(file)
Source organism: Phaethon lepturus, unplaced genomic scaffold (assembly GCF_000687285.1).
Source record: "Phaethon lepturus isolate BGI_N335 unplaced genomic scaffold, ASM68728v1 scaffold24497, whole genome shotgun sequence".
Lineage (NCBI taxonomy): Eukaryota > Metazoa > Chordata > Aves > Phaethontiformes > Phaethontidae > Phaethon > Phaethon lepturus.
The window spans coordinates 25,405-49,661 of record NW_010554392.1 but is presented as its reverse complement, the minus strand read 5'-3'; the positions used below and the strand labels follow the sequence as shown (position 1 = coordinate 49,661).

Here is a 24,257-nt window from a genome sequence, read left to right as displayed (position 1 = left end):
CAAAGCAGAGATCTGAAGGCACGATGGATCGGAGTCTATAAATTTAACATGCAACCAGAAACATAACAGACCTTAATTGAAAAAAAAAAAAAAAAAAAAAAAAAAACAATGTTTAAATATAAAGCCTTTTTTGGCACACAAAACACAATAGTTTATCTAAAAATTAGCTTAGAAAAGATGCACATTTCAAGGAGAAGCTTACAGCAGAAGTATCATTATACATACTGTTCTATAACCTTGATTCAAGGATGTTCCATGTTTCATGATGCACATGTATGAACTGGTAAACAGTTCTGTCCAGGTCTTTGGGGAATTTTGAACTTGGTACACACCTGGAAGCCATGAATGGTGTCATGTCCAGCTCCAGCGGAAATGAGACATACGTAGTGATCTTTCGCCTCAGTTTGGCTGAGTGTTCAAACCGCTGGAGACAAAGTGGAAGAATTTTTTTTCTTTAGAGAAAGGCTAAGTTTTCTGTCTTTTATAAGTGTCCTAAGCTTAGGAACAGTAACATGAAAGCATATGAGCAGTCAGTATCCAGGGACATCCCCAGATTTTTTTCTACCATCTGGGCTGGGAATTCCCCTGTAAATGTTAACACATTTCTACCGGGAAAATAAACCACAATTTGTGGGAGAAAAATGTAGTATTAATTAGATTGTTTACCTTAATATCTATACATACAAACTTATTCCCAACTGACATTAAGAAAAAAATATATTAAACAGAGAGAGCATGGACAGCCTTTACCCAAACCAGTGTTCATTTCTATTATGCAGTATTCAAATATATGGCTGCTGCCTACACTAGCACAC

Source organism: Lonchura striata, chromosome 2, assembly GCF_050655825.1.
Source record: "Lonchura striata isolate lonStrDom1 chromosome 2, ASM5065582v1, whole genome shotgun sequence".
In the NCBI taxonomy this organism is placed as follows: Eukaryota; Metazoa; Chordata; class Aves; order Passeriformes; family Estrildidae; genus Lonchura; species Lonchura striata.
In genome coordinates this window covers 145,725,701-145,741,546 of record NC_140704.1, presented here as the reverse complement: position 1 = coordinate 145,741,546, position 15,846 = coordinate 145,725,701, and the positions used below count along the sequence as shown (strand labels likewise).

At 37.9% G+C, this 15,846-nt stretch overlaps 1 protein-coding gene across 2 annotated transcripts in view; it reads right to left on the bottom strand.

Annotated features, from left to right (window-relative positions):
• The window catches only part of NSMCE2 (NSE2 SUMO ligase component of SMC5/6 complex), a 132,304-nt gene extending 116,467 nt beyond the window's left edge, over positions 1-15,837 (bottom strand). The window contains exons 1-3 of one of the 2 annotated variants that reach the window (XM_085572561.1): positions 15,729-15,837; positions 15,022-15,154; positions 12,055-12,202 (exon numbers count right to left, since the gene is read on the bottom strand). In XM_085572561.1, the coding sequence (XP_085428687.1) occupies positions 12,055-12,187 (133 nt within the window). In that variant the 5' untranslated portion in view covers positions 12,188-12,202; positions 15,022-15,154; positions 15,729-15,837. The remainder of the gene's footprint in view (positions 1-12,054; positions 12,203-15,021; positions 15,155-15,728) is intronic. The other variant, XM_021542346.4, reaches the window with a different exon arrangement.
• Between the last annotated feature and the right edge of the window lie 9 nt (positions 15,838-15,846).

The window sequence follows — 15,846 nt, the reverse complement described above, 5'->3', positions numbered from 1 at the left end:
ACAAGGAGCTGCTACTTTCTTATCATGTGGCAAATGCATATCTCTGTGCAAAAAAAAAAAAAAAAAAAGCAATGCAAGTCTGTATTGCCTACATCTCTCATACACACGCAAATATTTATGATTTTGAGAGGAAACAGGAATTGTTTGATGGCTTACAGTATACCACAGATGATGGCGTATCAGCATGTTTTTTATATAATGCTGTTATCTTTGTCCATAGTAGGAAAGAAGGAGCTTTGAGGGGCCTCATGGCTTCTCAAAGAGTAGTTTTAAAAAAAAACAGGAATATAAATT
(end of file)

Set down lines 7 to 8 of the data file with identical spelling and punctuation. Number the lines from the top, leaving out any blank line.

Source organism: Lonchura striata, chromosome 2, assembly GCF_050655825.1.
Source record: "Lonchura striata isolate lonStrDom1 chromosome 2, ASM5065582v1, whole genome shotgun sequence".